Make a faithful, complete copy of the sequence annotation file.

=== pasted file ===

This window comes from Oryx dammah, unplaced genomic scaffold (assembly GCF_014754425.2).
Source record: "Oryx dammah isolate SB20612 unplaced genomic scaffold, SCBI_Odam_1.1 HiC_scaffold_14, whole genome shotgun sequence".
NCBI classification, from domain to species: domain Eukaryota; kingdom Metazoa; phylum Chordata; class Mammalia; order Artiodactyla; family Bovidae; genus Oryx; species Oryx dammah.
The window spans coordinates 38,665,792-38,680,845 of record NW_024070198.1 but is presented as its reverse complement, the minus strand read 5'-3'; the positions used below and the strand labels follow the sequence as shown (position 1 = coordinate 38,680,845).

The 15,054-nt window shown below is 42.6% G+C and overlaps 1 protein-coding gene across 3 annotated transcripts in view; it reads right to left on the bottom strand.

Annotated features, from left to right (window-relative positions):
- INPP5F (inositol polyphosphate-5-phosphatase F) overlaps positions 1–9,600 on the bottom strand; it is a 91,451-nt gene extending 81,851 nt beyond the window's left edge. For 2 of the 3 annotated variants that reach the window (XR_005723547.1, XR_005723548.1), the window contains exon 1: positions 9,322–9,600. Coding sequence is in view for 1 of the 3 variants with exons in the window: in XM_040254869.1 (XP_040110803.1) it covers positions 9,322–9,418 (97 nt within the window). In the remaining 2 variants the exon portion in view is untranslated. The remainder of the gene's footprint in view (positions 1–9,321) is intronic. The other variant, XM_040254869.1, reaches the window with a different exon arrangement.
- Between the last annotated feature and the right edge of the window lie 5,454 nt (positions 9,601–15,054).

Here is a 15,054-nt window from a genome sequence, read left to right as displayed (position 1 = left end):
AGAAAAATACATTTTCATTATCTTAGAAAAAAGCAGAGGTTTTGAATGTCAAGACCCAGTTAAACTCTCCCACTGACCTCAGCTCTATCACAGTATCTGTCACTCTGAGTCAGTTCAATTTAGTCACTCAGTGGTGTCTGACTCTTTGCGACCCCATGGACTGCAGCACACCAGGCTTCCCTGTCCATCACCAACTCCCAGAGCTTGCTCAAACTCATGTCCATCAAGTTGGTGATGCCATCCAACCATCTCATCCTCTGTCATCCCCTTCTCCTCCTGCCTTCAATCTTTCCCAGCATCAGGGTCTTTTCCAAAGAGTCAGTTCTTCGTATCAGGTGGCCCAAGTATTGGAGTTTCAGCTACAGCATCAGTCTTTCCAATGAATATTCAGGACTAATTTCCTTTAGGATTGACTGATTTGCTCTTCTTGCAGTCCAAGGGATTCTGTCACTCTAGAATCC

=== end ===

This window comes from Oryx dammah, unplaced genomic scaffold (assembly GCF_014754425.2).
Source record: "Oryx dammah isolate SB20612 unplaced genomic scaffold, SCBI_Odam_1.1 HiC_scaffold_14, whole genome shotgun sequence".
NCBI classification, from domain to species: domain Eukaryota; kingdom Metazoa; phylum Chordata; class Mammalia; order Artiodactyla; family Bovidae; genus Oryx; species Oryx dammah.
The window spans coordinates 38,665,792-38,680,845 of record NW_024070198.1 but is presented as its reverse complement, the minus strand read 5'-3'; the positions used below and the strand labels follow the sequence as shown (position 1 = coordinate 38,680,845).

The 15,054-nt window shown below is 42.6% G+C and overlaps 1 protein-coding gene across 3 annotated transcripts in view; it reads right to left on the bottom strand.

Annotated features, from left to right (window-relative positions):
- INPP5F (inositol polyphosphate-5-phosphatase F) overlaps positions 1–9,600 on the bottom strand; it is a 91,451-nt gene extending 81,851 nt beyond the window's left edge. For 2 of the 3 annotated variants that reach the window (XR_005723547.1, XR_005723548.1), the window contains exon 1: positions 9,322–9,600. Coding sequence is in view for 1 of the 3 variants with exons in the window: in XM_040254869.1 (XP_040110803.1) it covers positions 9,322–9,418 (97 nt within the window). In the remaining 2 variants the exon portion in view is untranslated. The remainder of the gene's footprint in view (positions 1–9,321) is intronic. The other variant, XM_040254869.1, reaches the window with a different exon arrangement.
- Between the last annotated feature and the right edge of the window lie 5,454 nt (positions 9,601–15,054).

Here is a 15,054-nt window from a genome sequence, read left to right as displayed (position 1 = left end):
AGAAAAATACATTTTCATTATCTTAGAAAAAAGCAGAGGTTTTGAATGTCAAGACCCAGTTAAACTCTCCCACTGACCTCAGCTCTATCACAGTATCTGTCACTCTGAGTCAGTTCAATTTAGTCACTCAGTGGTGTCTGACTCTTTGCGACCCCATGGACTGCAGCACACCAGGCTTCCCTGTCCATCACCAACTCCCAGAGCTTGCTCAAACTCATGTCCATCAAGTTGGTGATGCCATCCAACCATCTCATCCTCTGTCATCCCCTTCTCCTCCTGCCTTCAATCTTTCCCAGCATCAGGGTCTTTTCCAAAGAGTCAGTTCTTCGTATCAGGTGGCCCAAGTATTGGAGTTTCAGCTACAGCATCAGTCTTTCCAATGAATATTCAGGACTAATTTCCTTTAGGATTGACTGATTTGCTCTTCTTGCAGTCCAAGGGATTCTGTCACTCTAGAATCC